Inquiry as research
Of course, there are different conceptions of inquiry learning. My own conception of mathematical inquiry focuses on interweaving individual and collective exploration with inductive and deductive reasoning. The teacher offers graduated support and guidance depending on the nature of the inquiry and the experience of the individual or class. This is an inquiry process responsive to 30 individuals in which each student can learn from another, join a collective search for examples and counter-examples or set off on their own line of inquiry.
  
Another conception of inquiry is based on research. This form of inquiry is more relevant and authentic to the social sciences than mathematics. Online access for individual students would seem to be a prerequisite for this type of inquiry. Of course the two conceptions are not mutually exclusive. In mathematics, the number line inquiry, which bridges between number and algebra, would be enhanced by research into the origins of algebra in the Arabic world. However, students would not be learning the specific form of mathematical inquiry in this way; rather, they would be learning about the history of mathematics through carrying out an historical inquiry. Using algebra as a mathematical tool (and, thereby, being able to understand the advances made in ninth century Baghdad) requires participation in mathematical inquiry.
  
How could we replicate classroom inquiry online?
The sophisticated interaction, flexible collaboration and immediate feedback (from teacher to student and from student to teacher) of the inquiry classroom are difficult to replicate in the blunt online environment. When lessons went online at the start of lockdown, many teachers had to adapt platforms designed for business meetings in which the highest level of interactivity amounts to sharing a screen or typing a message in a chat box. Even though it is possible to use additional tools alongside the platforms (such as tools that give students the opportunity to interact with a slideshow, type ideas onto a bulletin board and reply to those of their peers or see others' inquiries in progress on a shared document), online environments are generally more conducive to telling about rather than inquiring into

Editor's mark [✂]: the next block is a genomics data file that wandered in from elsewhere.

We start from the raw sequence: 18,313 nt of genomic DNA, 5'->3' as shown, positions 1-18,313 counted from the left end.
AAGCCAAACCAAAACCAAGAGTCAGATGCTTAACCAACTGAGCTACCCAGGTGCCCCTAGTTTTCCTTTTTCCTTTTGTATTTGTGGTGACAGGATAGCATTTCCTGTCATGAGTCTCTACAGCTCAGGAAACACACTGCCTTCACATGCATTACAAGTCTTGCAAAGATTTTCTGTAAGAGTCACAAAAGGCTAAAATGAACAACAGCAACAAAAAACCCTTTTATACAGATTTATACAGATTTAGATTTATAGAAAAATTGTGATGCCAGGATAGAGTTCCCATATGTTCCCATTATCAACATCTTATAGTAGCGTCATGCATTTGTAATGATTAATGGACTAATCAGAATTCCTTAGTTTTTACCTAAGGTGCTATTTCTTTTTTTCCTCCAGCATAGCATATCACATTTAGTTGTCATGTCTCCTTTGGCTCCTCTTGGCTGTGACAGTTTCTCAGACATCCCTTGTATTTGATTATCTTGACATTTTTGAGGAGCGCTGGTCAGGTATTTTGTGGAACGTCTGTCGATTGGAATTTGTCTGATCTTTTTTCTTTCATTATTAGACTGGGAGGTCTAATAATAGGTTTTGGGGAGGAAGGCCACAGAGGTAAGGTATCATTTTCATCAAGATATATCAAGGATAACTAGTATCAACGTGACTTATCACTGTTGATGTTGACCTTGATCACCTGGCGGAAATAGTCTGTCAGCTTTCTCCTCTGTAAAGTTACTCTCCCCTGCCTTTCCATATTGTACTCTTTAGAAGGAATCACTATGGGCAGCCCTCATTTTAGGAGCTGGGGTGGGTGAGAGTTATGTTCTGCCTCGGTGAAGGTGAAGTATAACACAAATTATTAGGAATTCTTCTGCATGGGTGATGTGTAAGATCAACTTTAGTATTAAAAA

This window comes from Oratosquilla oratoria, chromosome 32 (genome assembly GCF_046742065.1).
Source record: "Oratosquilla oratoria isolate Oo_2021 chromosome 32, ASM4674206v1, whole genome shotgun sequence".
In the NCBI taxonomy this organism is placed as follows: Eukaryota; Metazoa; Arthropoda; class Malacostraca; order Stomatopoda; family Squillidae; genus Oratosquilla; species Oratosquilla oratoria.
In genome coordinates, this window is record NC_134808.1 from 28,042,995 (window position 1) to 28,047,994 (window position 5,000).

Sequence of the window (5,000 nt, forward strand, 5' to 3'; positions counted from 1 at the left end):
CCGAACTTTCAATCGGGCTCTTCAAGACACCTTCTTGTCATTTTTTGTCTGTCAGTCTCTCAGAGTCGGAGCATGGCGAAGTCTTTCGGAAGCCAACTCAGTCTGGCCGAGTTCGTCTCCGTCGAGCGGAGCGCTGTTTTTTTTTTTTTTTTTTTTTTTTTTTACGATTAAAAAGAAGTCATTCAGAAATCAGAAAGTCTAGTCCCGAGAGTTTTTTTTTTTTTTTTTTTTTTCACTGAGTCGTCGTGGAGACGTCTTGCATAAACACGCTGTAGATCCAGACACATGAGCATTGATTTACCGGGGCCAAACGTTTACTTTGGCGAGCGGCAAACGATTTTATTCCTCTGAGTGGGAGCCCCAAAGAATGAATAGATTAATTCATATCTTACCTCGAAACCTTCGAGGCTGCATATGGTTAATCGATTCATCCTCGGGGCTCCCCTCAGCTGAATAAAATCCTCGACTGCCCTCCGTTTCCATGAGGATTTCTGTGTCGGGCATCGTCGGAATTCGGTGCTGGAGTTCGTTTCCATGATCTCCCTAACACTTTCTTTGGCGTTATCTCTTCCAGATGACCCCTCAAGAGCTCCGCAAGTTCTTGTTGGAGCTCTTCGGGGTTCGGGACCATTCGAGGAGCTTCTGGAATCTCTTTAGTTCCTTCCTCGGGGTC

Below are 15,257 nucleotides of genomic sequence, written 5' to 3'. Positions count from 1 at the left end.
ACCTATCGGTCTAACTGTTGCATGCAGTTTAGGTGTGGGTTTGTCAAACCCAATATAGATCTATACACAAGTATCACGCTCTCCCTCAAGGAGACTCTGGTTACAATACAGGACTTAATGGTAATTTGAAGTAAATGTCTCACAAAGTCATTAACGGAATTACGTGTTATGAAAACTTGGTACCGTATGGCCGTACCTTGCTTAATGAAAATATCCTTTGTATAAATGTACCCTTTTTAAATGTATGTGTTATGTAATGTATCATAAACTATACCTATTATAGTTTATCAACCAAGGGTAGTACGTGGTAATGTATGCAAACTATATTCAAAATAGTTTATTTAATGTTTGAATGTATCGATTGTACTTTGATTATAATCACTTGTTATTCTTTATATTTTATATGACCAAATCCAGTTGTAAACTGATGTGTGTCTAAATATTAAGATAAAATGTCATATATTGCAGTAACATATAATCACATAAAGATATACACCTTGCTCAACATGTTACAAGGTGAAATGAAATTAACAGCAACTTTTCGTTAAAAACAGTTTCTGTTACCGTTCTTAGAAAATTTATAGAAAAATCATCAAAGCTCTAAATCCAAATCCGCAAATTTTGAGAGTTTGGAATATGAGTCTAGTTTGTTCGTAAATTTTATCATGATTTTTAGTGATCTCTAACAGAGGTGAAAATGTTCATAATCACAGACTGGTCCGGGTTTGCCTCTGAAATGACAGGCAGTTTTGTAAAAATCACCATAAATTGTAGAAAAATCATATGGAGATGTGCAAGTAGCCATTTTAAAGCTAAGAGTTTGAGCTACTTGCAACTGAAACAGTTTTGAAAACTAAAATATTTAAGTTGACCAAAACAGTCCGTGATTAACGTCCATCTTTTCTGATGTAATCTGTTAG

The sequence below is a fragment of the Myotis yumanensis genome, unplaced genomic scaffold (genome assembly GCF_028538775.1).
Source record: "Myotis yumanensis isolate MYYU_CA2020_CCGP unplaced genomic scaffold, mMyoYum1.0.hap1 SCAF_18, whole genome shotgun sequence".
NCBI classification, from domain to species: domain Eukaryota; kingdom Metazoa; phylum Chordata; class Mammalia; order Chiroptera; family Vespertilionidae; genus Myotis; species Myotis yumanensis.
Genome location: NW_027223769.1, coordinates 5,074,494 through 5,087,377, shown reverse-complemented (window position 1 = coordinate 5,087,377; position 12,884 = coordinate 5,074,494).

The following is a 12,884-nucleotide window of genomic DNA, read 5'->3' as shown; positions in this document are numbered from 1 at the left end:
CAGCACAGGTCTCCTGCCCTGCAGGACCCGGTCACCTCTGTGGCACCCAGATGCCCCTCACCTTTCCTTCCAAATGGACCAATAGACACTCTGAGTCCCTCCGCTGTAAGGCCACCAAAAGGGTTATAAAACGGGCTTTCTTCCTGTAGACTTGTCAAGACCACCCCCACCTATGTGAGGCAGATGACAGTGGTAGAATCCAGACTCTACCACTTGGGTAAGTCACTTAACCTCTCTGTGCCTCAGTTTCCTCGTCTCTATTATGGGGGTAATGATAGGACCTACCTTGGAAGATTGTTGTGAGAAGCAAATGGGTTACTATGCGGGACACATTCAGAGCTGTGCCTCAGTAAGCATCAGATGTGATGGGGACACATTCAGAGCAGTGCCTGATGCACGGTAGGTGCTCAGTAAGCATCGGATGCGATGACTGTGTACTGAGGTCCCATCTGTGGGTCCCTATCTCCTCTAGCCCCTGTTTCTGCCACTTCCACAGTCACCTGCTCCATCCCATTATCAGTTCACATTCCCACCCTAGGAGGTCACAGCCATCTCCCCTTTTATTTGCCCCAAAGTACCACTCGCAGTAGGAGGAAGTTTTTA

That is certainly the case in higher education. The market leading platform promotes the transmission of knowledge and severely limits the possibility of student agency. For example, switching from one breakout group to another, which is one of the very few ways a student could take an independent decision, is contingent on the lecturer setting up breakout groups in the first place and giving permission for students to move from one to another.
 
If the virtual inquiry classroom were to approach the sophistication of the real one, it would give students the opportunity to direct their own learning. They would participate in the design of the online environment by being involved in setting permissions for various functions (although, of course, the teacher would only sanction the settings in light of safeguarding concerns). And one last point: the platform and all its functions would be free. Currently hard-pressed state schools cannot afford to pay for the extra functionality provided by online tools. The social inequality and related educational disadvantages that have been exacerbated in lockdown should not be a reason to deny students remote access to learning through inquiry.
 

Andrew Blair
June 2020